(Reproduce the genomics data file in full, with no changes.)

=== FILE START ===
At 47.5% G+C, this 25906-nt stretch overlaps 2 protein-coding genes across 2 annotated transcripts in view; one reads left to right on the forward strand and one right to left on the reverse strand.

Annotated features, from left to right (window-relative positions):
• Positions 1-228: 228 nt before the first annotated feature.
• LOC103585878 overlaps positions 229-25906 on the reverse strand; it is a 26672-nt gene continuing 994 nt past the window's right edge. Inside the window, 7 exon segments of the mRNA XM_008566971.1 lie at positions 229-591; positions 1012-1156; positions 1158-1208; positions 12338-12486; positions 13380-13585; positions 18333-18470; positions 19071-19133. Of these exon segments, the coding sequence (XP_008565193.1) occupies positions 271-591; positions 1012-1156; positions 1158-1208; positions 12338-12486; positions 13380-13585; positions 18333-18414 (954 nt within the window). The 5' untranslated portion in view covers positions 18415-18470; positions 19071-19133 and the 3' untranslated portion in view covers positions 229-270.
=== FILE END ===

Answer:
At 47.5% G+C, this 25906-nt stretch overlaps 2 protein-coding genes across 2 annotated transcripts in view; one reads left to right on the forward strand and one right to left on the reverse strand.

Annotated features, from left to right (window-relative positions):
• Positions 1-228: 228 nt before the first annotated feature.
• LOC103585878 overlaps positions 229-25906 on the reverse strand; it is a 26672-nt gene continuing 994 nt past the window's right edge. Inside the window, 7 exon segments of the mRNA XM_008566971.1 lie at positions 229-591; positions 1012-1156; positions 1158-1208; positions 12338-12486; positions 13380-13585; positions 18333-18470; positions 19071-19133. Of these exon segments, the coding sequence (XP_008565193.1) occupies positions 271-591; positions 1012-1156; positions 1158-1208; positions 12338-12486; positions 13380-13585; positions 18333-18414 (954 nt within the window). The 5' untranslated portion in view covers positions 18415-18470; positions 19071-19133 and the 3' untranslated portion in view covers positions 229-270.